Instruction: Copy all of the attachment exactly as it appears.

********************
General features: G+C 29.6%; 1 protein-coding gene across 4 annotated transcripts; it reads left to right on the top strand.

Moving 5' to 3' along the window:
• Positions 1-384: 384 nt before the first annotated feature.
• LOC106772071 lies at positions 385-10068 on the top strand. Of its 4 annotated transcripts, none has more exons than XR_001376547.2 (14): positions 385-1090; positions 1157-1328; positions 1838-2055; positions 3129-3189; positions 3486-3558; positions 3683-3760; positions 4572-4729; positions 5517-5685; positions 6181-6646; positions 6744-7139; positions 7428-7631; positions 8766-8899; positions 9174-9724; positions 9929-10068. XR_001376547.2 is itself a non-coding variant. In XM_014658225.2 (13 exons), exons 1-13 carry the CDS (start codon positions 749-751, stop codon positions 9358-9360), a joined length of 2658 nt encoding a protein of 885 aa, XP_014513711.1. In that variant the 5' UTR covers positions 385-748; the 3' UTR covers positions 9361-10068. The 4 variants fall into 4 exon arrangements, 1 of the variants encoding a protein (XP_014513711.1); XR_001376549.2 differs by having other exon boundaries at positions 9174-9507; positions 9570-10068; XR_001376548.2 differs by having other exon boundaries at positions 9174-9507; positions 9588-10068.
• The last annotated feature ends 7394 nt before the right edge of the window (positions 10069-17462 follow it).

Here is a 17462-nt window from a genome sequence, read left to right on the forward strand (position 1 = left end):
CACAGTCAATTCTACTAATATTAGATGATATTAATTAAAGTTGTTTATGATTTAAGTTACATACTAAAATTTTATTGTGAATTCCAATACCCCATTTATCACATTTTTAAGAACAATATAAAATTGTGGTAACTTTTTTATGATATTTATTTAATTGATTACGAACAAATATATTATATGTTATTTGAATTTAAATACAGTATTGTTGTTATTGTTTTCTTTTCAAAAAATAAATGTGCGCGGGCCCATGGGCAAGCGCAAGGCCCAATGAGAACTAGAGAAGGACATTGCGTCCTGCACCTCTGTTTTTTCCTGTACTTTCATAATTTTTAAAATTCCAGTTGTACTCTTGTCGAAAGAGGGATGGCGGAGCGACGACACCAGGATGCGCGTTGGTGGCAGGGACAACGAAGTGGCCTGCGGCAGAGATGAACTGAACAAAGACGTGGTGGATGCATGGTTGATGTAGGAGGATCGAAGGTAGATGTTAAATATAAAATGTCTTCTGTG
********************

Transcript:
General features: G+C 29.6%; 1 protein-coding gene across 4 annotated transcripts; it reads left to right on the top strand.

Moving 5' to 3' along the window:
• Positions 1-384: 384 nt before the first annotated feature.
• LOC106772071 lies at positions 385-10068 on the top strand. Of its 4 annotated transcripts, none has more exons than XR_001376547.2 (14): positions 385-1090; positions 1157-1328; positions 1838-2055; positions 3129-3189; positions 3486-3558; positions 3683-3760; positions 4572-4729; positions 5517-5685; positions 6181-6646; positions 6744-7139; positions 7428-7631; positions 8766-8899; positions 9174-9724; positions 9929-10068. XR_001376547.2 is itself a non-coding variant. In XM_014658225.2 (13 exons), exons 1-13 carry the CDS (start codon positions 749-751, stop codon positions 9358-9360), a joined length of 2658 nt encoding a protein of 885 aa, XP_014513711.1. In that variant the 5' UTR covers positions 385-748; the 3' UTR covers positions 9361-10068. The 4 variants fall into 4 exon arrangements, 1 of the variants encoding a protein (XP_014513711.1); XR_001376549.2 differs by having other exon boundaries at positions 9174-9507; positions 9570-10068; XR_001376548.2 differs by having other exon boundaries at positions 9174-9507; positions 9588-10068.
• The last annotated feature ends 7394 nt before the right edge of the window (positions 10069-17462 follow it).

Here is a 17462-nt window from a genome sequence, read left to right on the forward strand (position 1 = left end):
CACAGTCAATTCTACTAATATTAGATGATATTAATTAAAGTTGTTTATGATTTAAGTTACATACTAAAATTTTATTGTGAATTCCAATACCCCATTTATCACATTTTTAAGAACAATATAAAATTGTGGTAACTTTTTTATGATATTTATTTAATTGATTACGAACAAATATATTATATGTTATTTGAATTTAAATACAGTATTGTTGTTATTGTTTTCTTTTCAAAAAATAAATGTGCGCGGGCCCATGGGCAAGCGCAAGGCCCAATGAGAACTAGAGAAGGACATTGCGTCCTGCACCTCTGTTTTTTCCTGTACTTTCATAATTTTTAAAATTCCAGTTGTACTCTTGTCGAAAGAGGGATGGCGGAGCGACGACACCAGGATGCGCGTTGGTGGCAGGGACAACGAAGTGGCCTGCGGCAGAGATGAACTGAACAAAGACGTGGTGGATGCATGGTTGATGTAGGAGGATCGAAGGTAGATGTTAAATATAAAATGTCTTCTGTG